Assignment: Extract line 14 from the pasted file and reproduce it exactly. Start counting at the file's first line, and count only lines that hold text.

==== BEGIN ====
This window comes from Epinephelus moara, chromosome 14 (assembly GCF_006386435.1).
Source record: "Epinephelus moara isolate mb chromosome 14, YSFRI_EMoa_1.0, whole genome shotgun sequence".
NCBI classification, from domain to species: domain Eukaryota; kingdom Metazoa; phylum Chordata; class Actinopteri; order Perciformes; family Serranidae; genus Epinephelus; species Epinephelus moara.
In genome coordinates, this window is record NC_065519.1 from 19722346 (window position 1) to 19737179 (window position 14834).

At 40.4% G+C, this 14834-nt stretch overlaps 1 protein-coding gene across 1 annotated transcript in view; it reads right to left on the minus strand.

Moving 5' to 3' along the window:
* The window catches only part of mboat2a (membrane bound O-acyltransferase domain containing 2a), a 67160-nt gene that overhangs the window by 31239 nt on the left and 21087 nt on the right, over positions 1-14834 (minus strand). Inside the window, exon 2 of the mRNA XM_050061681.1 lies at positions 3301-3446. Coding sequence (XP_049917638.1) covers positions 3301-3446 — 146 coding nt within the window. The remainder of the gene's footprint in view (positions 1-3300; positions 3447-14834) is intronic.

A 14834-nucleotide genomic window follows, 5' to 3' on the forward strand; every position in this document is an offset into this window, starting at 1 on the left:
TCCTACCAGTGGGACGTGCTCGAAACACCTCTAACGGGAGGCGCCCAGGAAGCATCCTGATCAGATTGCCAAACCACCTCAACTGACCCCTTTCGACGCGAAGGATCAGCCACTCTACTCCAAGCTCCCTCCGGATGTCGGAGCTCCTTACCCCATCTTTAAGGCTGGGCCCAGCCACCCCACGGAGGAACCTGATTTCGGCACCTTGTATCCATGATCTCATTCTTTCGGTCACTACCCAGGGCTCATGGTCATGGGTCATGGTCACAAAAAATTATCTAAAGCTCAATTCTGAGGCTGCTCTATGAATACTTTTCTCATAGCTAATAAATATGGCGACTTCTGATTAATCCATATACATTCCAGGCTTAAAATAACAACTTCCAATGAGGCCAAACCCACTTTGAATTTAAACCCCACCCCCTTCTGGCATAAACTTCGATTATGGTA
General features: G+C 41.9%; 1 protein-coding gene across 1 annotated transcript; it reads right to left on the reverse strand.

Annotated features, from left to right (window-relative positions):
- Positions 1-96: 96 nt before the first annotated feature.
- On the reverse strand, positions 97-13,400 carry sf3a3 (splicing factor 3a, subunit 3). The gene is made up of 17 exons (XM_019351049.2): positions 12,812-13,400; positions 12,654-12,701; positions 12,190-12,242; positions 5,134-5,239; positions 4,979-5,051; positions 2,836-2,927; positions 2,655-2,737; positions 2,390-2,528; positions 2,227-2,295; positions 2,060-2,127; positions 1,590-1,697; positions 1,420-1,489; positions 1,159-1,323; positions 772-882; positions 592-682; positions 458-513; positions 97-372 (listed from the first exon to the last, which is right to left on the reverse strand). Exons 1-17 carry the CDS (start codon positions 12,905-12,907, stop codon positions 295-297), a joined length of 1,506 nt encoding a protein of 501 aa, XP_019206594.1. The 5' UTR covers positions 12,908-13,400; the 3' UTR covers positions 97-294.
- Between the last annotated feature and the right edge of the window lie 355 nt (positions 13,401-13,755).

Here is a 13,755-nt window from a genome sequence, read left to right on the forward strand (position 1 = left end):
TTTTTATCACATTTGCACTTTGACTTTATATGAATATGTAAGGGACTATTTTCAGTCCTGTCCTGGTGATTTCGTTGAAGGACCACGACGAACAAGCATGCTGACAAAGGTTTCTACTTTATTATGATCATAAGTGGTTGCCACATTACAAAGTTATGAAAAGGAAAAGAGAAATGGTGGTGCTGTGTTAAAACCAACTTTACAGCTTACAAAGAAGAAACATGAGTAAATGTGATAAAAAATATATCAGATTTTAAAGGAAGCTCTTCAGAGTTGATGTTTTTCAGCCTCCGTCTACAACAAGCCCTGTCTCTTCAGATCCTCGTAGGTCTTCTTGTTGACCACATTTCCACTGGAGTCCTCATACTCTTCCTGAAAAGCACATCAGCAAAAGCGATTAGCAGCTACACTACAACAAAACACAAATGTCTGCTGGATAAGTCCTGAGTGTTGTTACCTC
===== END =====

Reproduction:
- Between the last annotated feature and the right edge of the window lie 355 nt (positions 13,401-13,755).